If they had to advertise on that embarrassing 20MPG, we’d see huge strides to improve efficiency where it matters most.

    And this carries forward to the EV discussion – if you buy a car advertised at 120km, you know that’s AT LEAST 120km, not “you can possibly, on a nice warm day, coasting at 50km/h, get 100”.
    You can reasonably assume you’ll get 120km out of it on the hwy, more in town (bonus!).

    Obviously doesn’t account for winter heat demands, etc, but it’s a start.

  6. Even the dual city/hwy ratings for battery electrics only are not that useful to the consumer, because they are in MPGe, not actual vehicle electric range. So for example, additional calculation is required for the consumer to figure out that the 84 mile combined rated range for the BMW i3 is actually rated at 94 miles for city driving.

    1. Eric Loveday says:

      These city/highway figures are out there, but they’re not publicly displayed. For example, the EPA says the 2014 LEAF returns 92 miles of range in the city and 74 highway for a combined 84 electric mile rating.

      1. liberty says:

        They should be easier to see on all the individual tests should be transparent on the website. Lets face it on the car label there is enough information, adding more makes them harder to read, but when researching the website should make all the information transparent.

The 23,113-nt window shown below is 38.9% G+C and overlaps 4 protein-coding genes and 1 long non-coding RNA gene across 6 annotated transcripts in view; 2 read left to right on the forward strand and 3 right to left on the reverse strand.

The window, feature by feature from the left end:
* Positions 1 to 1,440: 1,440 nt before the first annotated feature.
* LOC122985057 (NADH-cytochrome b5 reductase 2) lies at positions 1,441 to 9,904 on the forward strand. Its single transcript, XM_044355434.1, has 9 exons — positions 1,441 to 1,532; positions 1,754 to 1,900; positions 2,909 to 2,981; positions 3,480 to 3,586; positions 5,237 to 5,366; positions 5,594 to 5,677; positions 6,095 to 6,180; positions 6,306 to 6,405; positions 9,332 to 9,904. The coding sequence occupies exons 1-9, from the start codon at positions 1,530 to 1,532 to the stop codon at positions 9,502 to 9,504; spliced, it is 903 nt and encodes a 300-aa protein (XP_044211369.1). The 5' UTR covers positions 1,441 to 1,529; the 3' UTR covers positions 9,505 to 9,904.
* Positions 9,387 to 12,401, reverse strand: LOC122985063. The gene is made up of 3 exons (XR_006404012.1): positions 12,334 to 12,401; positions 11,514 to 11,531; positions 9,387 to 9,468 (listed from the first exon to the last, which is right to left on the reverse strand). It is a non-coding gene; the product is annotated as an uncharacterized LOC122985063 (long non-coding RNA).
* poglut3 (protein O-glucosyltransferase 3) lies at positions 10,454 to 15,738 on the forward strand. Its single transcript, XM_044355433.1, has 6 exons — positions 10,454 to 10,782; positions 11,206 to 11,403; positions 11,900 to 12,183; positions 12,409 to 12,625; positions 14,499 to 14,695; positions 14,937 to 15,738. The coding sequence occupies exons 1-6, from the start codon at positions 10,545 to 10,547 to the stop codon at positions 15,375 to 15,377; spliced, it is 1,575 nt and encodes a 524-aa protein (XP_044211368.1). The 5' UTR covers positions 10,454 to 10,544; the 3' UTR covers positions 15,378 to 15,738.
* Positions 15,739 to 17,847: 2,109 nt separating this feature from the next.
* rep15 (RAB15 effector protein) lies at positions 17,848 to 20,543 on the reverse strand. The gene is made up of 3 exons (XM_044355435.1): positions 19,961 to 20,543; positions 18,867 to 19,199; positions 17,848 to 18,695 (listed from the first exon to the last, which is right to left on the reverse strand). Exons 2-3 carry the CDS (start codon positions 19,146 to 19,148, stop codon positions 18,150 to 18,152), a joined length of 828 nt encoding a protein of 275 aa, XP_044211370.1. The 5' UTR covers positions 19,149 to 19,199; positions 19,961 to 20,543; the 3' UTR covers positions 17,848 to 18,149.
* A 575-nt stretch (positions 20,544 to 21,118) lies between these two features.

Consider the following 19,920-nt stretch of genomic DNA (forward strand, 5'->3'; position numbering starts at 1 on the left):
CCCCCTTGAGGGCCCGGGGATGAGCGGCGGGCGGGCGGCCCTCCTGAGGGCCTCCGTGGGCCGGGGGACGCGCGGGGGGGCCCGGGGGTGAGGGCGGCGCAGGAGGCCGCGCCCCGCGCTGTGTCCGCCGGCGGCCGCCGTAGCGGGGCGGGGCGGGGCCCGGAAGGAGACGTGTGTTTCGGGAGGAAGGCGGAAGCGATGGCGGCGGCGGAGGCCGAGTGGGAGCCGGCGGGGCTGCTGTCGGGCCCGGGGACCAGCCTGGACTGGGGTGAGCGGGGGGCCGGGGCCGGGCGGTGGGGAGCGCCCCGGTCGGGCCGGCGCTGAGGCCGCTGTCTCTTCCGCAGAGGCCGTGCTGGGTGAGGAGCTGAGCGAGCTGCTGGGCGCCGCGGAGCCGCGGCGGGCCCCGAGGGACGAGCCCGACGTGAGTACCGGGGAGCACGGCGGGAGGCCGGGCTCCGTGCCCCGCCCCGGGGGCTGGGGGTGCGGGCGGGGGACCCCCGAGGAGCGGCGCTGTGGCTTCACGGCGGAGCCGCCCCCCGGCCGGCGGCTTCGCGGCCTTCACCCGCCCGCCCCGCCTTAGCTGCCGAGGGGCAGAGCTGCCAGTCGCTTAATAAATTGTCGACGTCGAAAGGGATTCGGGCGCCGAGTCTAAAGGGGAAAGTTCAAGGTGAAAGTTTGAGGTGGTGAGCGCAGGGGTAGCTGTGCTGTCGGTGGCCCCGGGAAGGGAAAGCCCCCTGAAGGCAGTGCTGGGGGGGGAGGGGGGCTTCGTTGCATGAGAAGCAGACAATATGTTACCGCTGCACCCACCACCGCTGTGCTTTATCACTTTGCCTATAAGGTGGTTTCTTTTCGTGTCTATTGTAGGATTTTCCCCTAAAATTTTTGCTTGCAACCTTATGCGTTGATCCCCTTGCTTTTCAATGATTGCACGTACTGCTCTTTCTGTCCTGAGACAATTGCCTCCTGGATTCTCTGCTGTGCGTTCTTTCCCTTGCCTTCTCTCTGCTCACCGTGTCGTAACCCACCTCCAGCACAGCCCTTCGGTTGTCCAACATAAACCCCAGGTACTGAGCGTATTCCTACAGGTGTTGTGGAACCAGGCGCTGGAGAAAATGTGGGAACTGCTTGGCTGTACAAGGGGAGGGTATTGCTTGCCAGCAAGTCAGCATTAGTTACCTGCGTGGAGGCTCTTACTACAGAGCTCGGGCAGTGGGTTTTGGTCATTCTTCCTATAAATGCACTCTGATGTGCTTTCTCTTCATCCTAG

2. While Highway Ranges is not explicitly listed on EPA sticker, City Range is on the EPA sticker and the sticker references FuelEconomy.Gov website with related stats.

      eg: 2015 LEAF is listed at

      Combined: 30 kWh / 100 miles = 0.30 kWh/mile
      City: 27 kWh / 100 miles = 0.27 kWh/mile
      Highway: 33 kWh / 100 miles = 0.33 kWh/mile

      Knowing a LEAFs usable ‘City Range’ listed as ’84 miles’ tells us the battery pack’s usable capacity is: 22.68 kWh.

      City: 84.0 miles (EPA listed range)
      Highway: 68.7 miles (22.68 kWh / 0.33 kWh/mile)
      Combined: 75.6 miles (22.68 kWh / 0.30 kWh/mile)

      note: if kWh/100 miles is missing, can take 33.7 / MPGe value to get kWh/mile.

      Combined: 114 MPGe –> 33.7/114 = 0.296 kWh/mile
      City: 126 MPGe –> 33.7/126 = 0.267 kWh/mile
      Highway: 101 MPGe –> 33.7/101 = 0.334 kWh/mile